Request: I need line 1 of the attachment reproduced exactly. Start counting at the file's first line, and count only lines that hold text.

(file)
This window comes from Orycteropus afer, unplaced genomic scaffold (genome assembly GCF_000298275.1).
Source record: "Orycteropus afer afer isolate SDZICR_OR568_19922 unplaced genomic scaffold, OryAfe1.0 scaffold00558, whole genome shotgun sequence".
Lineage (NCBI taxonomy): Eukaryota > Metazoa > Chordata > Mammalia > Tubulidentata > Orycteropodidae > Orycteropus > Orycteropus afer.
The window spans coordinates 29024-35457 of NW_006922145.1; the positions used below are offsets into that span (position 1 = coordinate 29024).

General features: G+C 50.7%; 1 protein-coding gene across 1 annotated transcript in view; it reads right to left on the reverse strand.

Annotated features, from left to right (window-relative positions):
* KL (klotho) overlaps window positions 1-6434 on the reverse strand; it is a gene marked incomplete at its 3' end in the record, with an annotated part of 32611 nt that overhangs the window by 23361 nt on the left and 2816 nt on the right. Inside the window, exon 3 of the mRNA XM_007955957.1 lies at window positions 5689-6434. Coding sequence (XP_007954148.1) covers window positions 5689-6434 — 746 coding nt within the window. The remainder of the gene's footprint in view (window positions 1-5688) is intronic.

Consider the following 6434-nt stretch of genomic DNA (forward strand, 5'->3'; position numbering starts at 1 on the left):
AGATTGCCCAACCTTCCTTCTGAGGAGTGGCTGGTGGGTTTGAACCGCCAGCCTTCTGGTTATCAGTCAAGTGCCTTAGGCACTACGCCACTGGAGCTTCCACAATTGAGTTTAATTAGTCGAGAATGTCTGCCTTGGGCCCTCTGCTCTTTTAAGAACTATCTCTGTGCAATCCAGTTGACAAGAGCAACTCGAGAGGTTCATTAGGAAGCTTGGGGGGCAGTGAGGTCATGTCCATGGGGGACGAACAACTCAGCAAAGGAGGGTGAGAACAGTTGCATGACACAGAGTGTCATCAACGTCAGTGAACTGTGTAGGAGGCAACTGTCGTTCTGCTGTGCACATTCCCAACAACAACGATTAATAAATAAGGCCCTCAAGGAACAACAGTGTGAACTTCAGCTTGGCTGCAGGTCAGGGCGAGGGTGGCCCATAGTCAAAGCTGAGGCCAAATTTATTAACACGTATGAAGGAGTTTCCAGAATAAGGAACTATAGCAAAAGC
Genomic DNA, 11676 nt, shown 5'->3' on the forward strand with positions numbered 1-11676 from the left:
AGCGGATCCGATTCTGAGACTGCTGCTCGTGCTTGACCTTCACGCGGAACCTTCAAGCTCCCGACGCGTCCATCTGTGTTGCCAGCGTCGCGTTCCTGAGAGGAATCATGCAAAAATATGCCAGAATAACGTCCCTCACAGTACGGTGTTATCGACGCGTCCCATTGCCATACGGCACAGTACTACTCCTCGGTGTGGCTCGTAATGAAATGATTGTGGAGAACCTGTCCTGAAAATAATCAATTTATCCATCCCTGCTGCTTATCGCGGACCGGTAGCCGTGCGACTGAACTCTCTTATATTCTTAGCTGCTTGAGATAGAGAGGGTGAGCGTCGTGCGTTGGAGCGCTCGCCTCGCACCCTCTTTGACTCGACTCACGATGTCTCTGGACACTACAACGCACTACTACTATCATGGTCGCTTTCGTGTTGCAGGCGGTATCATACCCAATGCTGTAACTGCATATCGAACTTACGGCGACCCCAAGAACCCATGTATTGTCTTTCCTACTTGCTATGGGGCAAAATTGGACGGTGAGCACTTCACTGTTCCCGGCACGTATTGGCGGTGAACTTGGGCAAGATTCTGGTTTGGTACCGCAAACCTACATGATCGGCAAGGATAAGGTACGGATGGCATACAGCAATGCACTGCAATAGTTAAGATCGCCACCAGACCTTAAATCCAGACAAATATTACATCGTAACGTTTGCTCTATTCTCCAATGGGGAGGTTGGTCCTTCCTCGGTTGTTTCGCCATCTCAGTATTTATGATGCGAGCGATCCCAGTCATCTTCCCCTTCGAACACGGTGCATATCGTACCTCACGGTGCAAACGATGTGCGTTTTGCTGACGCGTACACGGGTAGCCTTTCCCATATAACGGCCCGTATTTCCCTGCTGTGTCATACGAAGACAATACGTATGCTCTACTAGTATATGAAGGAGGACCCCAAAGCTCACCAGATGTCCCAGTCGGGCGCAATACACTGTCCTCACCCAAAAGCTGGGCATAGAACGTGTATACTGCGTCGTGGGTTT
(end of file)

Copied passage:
This window comes from Orycteropus afer, unplaced genomic scaffold (genome assembly GCF_000298275.1).